Richard Goldstone

In 1997, Richard Goldstone, prosecutor of the International Criminal Tribunals (1994-1996) held the fourth Europe Lecture. He was introduced by Maarten van Traa i, member of the Dutch House of Representatives (1986-1997). The theme of this Europe Lecture was 'Human Rights, Peace and Justice in Europe'.

Contents

1.

Richard Goldstone

Richard Joseph Goldstone built up a reputation as an impartial and dignified judge with a keen sense for human rights. After serving at the highest court in South Africa he became chief prosecutor for the UN in the warcrime tribunals of former Yugoslavia and Rwanda. He again served as judge in South Africa, at the Constitutional Court, and chaired several committees of inquiry on the international stage. For his work Richard Goldstone received a number of international prizes and honorary doctorates.

Richard Goldstone has become a highly regarded figure in international law and politics. He has been critised for serving under the regime of apartheid and the fact he upheld many racist policies as judge. Many, including the likes of Desmond Tutu, defended Goldstone. They recognised his efforts to curb the worst elements of apartheid legislation in his judgements.

In 2009 his report on the Gaza War became highly politicised. Goldstone withdrew his involvement and name from the report, as he felt both the anti as well as the pro Israeli camp made selective use of his findings. As of 2013 Richard Goldstone was still active in a number of non-governmental organisations promoting human rights and gives lectures at university.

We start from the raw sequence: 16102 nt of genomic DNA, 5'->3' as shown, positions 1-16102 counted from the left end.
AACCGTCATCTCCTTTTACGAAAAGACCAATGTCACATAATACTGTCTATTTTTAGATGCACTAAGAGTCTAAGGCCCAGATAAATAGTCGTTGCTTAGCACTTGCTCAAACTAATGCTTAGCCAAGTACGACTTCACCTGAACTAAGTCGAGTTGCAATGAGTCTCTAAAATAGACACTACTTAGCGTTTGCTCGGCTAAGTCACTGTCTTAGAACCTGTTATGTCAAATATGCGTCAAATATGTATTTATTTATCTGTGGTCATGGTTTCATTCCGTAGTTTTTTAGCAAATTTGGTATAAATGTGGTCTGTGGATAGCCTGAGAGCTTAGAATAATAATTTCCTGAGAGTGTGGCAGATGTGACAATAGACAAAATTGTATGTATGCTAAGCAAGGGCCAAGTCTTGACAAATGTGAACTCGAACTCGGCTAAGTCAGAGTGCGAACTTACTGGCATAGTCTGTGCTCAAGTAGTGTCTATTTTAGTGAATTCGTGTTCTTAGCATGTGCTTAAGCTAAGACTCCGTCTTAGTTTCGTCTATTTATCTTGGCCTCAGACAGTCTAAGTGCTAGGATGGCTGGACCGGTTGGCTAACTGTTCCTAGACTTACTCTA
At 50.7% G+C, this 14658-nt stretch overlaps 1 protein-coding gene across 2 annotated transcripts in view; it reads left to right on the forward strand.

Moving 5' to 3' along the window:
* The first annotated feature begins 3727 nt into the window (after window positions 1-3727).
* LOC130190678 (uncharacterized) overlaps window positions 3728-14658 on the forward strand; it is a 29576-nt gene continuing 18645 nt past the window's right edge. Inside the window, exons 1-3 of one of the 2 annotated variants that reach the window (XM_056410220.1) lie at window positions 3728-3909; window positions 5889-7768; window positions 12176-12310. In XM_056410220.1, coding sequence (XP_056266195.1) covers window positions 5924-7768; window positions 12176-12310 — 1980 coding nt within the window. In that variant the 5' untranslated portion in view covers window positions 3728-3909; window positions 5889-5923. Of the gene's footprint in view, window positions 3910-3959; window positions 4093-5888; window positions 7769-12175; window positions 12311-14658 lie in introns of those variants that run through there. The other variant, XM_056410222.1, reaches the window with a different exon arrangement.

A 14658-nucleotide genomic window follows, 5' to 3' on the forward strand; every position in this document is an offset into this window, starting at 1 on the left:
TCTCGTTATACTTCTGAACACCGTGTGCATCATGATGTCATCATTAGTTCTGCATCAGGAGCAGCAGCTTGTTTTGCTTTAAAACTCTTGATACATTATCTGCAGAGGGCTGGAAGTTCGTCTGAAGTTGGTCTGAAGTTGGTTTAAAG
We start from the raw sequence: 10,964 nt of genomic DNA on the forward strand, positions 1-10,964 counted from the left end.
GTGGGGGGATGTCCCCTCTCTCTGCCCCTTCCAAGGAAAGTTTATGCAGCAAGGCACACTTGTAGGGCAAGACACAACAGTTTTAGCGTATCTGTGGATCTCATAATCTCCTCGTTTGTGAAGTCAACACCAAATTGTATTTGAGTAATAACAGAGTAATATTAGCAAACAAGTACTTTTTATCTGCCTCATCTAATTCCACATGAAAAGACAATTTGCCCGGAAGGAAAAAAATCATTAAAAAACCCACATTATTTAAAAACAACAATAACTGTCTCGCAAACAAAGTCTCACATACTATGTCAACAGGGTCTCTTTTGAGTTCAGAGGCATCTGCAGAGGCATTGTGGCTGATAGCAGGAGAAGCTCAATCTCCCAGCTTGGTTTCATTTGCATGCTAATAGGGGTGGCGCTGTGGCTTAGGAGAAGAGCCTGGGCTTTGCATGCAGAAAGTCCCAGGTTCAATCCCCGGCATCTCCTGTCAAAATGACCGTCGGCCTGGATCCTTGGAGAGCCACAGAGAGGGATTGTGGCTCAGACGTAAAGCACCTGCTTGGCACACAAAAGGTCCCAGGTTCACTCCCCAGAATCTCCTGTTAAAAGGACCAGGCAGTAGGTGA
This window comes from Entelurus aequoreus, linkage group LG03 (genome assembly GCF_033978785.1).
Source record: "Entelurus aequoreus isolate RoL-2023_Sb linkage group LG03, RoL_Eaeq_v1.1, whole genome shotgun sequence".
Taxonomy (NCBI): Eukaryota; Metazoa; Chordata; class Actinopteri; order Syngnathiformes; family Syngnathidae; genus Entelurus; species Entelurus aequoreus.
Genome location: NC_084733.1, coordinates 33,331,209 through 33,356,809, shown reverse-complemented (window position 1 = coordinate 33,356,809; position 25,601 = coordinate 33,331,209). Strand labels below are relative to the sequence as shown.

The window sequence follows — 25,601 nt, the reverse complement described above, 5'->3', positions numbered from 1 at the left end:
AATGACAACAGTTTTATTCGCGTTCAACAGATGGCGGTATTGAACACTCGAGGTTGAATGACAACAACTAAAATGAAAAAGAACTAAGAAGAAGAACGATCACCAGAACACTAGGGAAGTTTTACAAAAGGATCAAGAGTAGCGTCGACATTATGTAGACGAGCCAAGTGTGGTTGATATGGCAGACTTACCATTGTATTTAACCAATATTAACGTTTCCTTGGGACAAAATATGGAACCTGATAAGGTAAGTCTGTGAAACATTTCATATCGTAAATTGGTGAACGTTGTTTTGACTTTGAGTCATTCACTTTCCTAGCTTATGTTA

2.

Lecture

"It is a great honour to have been invited to deliver this Europe Lecture, the fourth Europe Lecture, this evening. It is par­ticularly fitting perhaps – and moving in a way for my wife and me – that this is our farewell, because early tomorrow morning we leave the Netherlands. We will go to New York first, where I have to complete my term of office as the Prosecutor for the two United Nations War Crimes Tribunals, attending a number of meetings at the United Nations headquarters in New York.

It is fitting because we started on our first day with a very warm welcome from all of the people we met – particularly Dutch people – when we arrived in The Hague, and we leave with warm friendship as we say goodbye from Utrecht this evening. We have received not­hing but warmth, friendship, companionship, and – most important of all – encouragement in my work from the Dutch people and the Dutch government. It makes a tremendous difference doing difficult work in pleasant surroundings. I know that my colleagues working in Kigali, where the political situation is fluid, have had a lot of prob­lems because of having to work in difficult, uncongenial surround­ings. We, on the other hand, have been very fortunate indeed."

3.

Previous speakers

Year

Speaker

Moderator

Theme

2014

Vaira Vīķe-Freiberga i

Jonathan Holslag i

Tom de Bruijn i

Peace and Security i

2013

F.W. de Klerk i

Karel van Wolferen i

Bernard Bot i

Europe in the World i

2010

Herman van Rompuy i

Frans Timmermans i

Europa 2030

2009

Jan Peter Balkenende i

Jacek Saryusz-Wolksi i

Europa: een unieke geschiedenis, een unieke toekomst i

2001

Javier Solana i

Dick Benschop i

Enlargement of European Union: Opportunity of Threat? i

2000

Gerhard Aigner i

Margo Vliegenthart i

EURO 2000 and the Social Significance of Sport i

1999

Hans Tietmeyer i

Nout Wellink i

The Euro: The New Common Currency i

1998

Jan Hoet i

Rudi Fuchs i

Beeldende kunst in Europa i

1997

Mary Robinson i

Wim Kok i

Europe, the Need for Self-Reflection i

1996

Richard Goldstone i

Maarten van Traa i

Human Rights, Peace and Justice in Europe i

1995

Raymond Kendall i

Arthur Doctors van Leeuwen i

Law Enforcement in Europe i

1994

Lord Peter Carrington i

Berend-Jan van Voorst tot Voorst i

Peace and Security in Europe i

1993

Jacques Attali i

Wim Duisenberg i

The Costs of European Reconstruction i